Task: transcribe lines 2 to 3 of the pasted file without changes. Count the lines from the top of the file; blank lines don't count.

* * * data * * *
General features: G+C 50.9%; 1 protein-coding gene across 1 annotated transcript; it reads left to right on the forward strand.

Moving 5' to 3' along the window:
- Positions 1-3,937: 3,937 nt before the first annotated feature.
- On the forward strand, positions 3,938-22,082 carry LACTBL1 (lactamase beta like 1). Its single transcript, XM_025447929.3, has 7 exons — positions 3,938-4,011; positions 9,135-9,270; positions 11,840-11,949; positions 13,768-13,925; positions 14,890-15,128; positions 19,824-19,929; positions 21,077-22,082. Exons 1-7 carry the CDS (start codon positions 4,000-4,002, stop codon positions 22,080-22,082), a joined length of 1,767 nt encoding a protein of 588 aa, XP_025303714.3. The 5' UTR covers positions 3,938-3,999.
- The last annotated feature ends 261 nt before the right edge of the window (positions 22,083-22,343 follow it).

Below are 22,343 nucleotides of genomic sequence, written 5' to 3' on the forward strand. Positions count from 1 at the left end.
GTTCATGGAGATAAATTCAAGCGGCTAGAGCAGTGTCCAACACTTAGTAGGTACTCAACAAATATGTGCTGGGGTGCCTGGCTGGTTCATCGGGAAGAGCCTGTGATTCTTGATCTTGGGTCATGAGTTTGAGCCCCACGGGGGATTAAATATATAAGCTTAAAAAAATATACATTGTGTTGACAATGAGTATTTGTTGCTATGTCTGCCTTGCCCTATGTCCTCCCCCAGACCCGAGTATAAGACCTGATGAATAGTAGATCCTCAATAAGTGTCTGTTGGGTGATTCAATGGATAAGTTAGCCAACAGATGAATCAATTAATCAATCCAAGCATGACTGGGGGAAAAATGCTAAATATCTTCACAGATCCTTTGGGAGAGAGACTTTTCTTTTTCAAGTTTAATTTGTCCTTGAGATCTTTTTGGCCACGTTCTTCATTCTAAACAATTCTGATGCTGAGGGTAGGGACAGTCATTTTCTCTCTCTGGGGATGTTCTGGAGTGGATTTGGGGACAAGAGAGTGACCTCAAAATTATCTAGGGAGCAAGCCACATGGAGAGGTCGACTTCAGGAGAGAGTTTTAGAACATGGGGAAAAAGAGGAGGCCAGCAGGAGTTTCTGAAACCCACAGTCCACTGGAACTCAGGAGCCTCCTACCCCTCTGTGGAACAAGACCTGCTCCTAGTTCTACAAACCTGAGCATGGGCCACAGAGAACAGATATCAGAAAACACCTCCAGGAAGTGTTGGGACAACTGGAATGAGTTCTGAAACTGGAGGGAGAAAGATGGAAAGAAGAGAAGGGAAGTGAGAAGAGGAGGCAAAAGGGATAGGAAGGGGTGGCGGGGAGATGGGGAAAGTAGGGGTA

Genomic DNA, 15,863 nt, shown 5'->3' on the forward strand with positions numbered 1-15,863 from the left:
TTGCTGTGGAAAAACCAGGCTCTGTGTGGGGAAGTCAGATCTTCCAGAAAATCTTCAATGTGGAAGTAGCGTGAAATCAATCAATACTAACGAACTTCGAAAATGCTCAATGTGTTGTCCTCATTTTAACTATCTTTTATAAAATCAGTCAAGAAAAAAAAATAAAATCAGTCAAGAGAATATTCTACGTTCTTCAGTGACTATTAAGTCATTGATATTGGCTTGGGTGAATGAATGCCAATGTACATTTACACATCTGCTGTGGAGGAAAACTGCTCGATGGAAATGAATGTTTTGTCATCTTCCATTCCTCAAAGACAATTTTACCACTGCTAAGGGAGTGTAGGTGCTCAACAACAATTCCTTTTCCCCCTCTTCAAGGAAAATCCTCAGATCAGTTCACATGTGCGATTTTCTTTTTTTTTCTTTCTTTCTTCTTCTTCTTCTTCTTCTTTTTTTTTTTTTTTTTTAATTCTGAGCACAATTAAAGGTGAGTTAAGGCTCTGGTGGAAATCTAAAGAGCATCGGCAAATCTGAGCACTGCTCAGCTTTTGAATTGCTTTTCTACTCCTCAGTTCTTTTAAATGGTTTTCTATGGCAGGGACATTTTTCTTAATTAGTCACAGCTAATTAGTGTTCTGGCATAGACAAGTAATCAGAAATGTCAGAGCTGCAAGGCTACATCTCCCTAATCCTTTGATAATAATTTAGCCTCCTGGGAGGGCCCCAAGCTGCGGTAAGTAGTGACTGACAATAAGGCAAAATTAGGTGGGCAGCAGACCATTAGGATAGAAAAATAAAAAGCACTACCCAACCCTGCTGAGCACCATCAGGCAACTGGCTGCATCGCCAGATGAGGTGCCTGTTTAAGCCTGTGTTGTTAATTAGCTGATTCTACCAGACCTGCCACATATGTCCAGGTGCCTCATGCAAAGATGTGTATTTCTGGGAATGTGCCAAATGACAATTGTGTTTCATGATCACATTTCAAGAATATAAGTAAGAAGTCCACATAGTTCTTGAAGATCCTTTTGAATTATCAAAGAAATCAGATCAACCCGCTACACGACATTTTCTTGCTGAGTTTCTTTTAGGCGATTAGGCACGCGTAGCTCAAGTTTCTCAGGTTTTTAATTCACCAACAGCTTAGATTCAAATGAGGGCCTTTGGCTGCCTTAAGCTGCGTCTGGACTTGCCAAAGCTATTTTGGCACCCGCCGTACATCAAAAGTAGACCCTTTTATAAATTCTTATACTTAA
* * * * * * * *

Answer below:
Moving 5' to 3' along the window:
- Positions 1-3,937: 3,937 nt before the first annotated feature.